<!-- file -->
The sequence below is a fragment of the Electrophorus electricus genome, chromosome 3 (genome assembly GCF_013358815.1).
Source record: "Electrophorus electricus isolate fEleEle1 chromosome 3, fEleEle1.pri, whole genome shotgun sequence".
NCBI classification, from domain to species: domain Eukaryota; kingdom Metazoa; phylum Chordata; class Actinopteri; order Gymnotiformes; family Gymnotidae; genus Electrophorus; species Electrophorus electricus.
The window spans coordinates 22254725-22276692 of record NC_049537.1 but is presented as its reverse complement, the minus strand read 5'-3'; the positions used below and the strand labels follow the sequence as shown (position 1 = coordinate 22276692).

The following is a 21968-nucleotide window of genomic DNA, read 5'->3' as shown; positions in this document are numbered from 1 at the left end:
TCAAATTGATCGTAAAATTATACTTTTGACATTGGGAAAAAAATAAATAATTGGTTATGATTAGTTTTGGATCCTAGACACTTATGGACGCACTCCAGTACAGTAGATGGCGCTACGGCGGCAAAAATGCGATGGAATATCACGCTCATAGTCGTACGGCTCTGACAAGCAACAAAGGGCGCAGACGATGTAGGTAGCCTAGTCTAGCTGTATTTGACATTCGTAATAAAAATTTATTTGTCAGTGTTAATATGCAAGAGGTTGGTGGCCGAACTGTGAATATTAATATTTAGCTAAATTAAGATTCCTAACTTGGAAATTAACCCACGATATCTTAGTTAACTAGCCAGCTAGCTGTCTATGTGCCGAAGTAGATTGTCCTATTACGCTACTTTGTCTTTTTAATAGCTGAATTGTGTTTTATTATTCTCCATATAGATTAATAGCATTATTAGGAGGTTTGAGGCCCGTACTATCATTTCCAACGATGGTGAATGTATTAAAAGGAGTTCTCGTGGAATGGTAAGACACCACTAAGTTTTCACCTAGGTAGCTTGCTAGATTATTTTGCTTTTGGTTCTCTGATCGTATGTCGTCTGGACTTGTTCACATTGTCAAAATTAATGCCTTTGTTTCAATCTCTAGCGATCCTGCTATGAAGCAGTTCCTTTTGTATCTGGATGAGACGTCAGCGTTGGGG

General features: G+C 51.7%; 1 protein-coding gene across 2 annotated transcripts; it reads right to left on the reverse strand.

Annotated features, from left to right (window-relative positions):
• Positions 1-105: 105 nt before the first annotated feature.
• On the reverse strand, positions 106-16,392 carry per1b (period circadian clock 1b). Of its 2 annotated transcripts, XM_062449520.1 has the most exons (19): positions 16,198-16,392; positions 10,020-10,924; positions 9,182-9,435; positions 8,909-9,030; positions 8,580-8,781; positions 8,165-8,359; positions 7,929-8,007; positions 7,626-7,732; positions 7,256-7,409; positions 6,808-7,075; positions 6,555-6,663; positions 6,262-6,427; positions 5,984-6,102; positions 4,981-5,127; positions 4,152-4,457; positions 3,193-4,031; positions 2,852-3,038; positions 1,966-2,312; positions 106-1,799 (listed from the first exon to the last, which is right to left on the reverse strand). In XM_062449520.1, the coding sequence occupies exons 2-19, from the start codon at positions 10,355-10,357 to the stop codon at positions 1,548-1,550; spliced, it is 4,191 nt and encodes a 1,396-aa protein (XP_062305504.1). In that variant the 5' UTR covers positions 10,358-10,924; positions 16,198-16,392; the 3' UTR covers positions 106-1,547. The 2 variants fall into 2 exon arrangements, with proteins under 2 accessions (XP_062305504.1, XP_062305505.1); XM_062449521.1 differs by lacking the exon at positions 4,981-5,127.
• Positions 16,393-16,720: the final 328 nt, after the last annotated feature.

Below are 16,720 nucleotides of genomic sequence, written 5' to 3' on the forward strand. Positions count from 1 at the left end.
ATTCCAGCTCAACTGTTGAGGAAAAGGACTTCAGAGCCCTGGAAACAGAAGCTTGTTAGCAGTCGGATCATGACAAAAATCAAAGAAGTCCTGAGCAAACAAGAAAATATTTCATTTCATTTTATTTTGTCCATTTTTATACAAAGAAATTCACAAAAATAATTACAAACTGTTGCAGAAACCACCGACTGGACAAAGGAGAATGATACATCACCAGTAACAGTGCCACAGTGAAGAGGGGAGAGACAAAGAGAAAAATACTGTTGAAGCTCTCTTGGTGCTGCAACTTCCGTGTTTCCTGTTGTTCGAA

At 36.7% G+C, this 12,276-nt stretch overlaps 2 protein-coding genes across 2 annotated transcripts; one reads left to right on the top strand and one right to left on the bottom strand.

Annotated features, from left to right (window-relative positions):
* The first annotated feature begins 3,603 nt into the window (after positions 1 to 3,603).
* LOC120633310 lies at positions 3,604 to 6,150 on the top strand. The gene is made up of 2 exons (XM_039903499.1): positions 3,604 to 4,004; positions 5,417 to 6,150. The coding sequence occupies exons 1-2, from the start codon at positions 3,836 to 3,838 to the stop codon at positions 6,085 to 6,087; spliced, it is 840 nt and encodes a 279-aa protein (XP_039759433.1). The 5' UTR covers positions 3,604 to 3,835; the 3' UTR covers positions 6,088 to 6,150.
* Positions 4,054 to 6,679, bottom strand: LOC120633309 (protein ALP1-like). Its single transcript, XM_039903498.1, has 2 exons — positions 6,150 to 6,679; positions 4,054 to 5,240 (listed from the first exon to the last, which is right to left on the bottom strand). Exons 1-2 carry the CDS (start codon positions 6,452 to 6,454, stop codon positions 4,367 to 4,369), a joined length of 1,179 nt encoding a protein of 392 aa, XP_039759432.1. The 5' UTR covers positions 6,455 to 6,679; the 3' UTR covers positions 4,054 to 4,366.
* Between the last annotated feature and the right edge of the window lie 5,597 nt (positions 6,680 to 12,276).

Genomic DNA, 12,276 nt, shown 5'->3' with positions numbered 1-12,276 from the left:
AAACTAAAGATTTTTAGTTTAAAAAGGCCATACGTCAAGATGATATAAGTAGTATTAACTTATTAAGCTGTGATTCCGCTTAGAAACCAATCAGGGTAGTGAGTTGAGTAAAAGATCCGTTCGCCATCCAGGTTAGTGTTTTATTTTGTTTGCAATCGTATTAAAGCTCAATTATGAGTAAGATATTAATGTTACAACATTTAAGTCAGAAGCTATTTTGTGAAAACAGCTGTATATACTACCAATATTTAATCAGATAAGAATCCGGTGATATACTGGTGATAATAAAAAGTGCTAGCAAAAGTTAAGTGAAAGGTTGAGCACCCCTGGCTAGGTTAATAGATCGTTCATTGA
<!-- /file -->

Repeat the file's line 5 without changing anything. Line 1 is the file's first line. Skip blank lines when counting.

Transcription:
The following is a 21968-nucleotide window of genomic DNA, read 5'->3' as shown; positions in this document are numbered from 1 at the left end: